When I was at the GDC VR Mixer, Jim Preston struck up a conversation about his concerns about privacy in VR. He works at FOVE which is making a VR headset with eye-tracking, but wanted to speak to me on his own behalf about some of the deeper philosophical questions and conceptual frameworks around the types of intimate data that will become available to VR headsets. As more and more biometric data streams are integrated into VR there a lot of complicated and complex ethical questions that he thinks will take the entire VR community needs to figure out.
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Preston says that VR is challenging the long-standing enlightenment model of mind-body dualism, and that VR is able to do a sort of “redirected thinking” in being able completely control all aspects of someone’s else’s reality. This is a lot of power to put into the hands of performance-based marketing companies who have an extraordinary amount of data about our private lives; he has concerns that this data could start to be used to drive consumer behaviors in unconscious ways.
The technological roadmap for VR includes integrations with new biometric data streams including eye tracking, facial tracking, galvanic skin response, sensing of emotional states, our voices interactions, and perhaps even EEG brainwave data. This data has typically had tight privacy controls either within the context of medical applications or market research that requires explicit consent, but it’s being captured within the context of an attention-driven consumer market where there many other vectors of private data that have been collected and connected to your personal identity.
Here are some of open questions around the future of privacy in VR:
Do we need to evolve the business models in order to sustain VR content creation in the long-term?
If not then what are the tradeoffs of privacy in using the existing ad-based revenue streams that are based upon a system of privatized surveillance that we’ve consented to over time?
Should biometric data be classified as medical information and protected under HIPPA protections?
What is a conceptual framework for what data should be private and what should be public?
What type of transparency and controls should users expect from companies?
Should companies be getting explicit consent for the type of biometric data that they to capture, store, and tie back to our personal identities?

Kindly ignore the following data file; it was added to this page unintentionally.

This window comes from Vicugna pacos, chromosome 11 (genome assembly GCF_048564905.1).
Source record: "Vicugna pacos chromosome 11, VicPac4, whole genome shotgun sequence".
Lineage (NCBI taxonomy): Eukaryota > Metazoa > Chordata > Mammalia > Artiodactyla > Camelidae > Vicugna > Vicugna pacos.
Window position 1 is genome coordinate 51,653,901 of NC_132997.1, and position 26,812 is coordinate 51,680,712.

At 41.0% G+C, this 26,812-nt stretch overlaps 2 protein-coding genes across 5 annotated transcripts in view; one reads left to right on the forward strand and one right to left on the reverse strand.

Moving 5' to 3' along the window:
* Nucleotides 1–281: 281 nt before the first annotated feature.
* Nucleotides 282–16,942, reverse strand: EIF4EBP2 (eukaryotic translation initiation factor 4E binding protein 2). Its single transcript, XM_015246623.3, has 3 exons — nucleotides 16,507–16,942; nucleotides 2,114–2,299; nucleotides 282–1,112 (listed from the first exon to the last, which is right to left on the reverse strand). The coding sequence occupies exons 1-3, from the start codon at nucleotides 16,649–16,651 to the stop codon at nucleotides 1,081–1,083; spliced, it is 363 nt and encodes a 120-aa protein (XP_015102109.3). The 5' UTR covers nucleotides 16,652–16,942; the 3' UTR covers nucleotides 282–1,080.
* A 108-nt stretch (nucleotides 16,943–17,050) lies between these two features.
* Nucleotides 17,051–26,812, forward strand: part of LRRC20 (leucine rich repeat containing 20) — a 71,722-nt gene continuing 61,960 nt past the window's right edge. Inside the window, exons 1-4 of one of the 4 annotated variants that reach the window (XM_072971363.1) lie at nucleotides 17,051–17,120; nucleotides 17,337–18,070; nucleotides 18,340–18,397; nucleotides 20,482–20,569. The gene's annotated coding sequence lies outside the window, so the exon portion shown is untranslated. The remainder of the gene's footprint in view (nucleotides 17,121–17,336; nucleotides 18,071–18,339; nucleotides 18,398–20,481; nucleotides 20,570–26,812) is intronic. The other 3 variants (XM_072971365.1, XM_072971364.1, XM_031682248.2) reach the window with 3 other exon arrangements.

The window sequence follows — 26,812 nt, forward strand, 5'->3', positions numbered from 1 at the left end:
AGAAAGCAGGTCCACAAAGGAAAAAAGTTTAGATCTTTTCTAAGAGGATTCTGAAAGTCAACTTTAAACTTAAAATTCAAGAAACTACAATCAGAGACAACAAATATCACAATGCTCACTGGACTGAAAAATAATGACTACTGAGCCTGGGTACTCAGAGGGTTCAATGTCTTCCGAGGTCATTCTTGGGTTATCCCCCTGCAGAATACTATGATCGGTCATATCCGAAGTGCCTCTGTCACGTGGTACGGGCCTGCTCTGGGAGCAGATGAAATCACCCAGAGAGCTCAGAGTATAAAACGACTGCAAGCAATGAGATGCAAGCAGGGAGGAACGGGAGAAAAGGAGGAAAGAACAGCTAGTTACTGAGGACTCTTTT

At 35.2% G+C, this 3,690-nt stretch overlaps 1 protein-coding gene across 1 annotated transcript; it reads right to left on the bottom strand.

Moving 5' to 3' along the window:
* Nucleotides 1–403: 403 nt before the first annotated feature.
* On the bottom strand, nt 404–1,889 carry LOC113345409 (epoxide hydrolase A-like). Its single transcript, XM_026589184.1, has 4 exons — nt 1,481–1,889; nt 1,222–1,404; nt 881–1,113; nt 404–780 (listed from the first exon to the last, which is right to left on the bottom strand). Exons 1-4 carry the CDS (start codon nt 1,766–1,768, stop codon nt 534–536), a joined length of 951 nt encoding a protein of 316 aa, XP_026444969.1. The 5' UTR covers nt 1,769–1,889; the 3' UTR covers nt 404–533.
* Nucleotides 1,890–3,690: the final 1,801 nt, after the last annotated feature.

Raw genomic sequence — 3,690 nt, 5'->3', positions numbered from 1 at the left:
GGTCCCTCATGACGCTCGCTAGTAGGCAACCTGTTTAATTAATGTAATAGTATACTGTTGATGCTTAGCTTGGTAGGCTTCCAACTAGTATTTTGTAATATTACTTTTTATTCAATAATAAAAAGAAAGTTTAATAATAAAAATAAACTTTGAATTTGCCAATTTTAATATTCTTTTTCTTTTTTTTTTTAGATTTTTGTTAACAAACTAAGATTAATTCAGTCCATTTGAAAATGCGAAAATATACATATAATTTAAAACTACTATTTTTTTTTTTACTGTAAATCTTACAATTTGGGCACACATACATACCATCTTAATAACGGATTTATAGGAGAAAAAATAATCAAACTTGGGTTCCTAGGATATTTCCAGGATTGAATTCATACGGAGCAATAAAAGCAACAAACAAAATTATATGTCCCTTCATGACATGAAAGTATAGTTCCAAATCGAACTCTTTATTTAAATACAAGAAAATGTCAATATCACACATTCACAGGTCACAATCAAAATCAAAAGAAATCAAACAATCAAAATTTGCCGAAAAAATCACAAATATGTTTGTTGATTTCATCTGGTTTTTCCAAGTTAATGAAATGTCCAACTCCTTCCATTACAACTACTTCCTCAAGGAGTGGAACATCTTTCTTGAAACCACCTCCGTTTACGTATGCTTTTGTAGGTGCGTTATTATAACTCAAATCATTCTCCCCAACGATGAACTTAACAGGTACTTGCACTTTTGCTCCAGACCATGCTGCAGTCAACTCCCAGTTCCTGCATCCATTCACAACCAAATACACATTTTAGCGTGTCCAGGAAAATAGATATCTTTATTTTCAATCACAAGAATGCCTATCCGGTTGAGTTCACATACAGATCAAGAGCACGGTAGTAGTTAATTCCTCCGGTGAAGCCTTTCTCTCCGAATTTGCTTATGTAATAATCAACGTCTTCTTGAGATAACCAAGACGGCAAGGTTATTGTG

If companies are able to diagnose medical conditions from these new biometric indicators, then what is their ethical responsibility of reporting this to users?
Preston has a nuanced view of what VR is going to enable in that he thinks that it’s not going to be either a total dystopian or utopian future, but that our future is going to be complicated and complex. Much like chess teams of humans & AI are able to beat any other AI program, this type of cooperation between humans and machines are going to enable all sorts of new amazing capabilities while also introducing new challenging problems.
The future integration of biometric data into immersive technologies will being an array of complicated and complex questions that go beyond what any single company or individual can figure out, but Preston says that this is something that the VR community as a collective should talk about and attempt to answer some of these open questions.
I’d like to keep this conversation going too; I’ll soon be featuring some more information from biometric experts from the Experiential Technology Conference on the Voices of VR Podcast as well as an interview with Oculus’ Nate Mitchell.
For my previous coverage on privacy in VR, be sure to not miss Sarah Downey’s take on privacy in VR and the relationship between the 1st and 4th Amendment, as well as Tobii Eye tracking’s recommendation for explicit consent for recording eye tracking data, HTC’s Dan O’Brien, and the following two interviews with Google with some open questions about Google Earth VR & Tilt Brush, as well as my interview with Linden Lab’s Ebbe Altberg.
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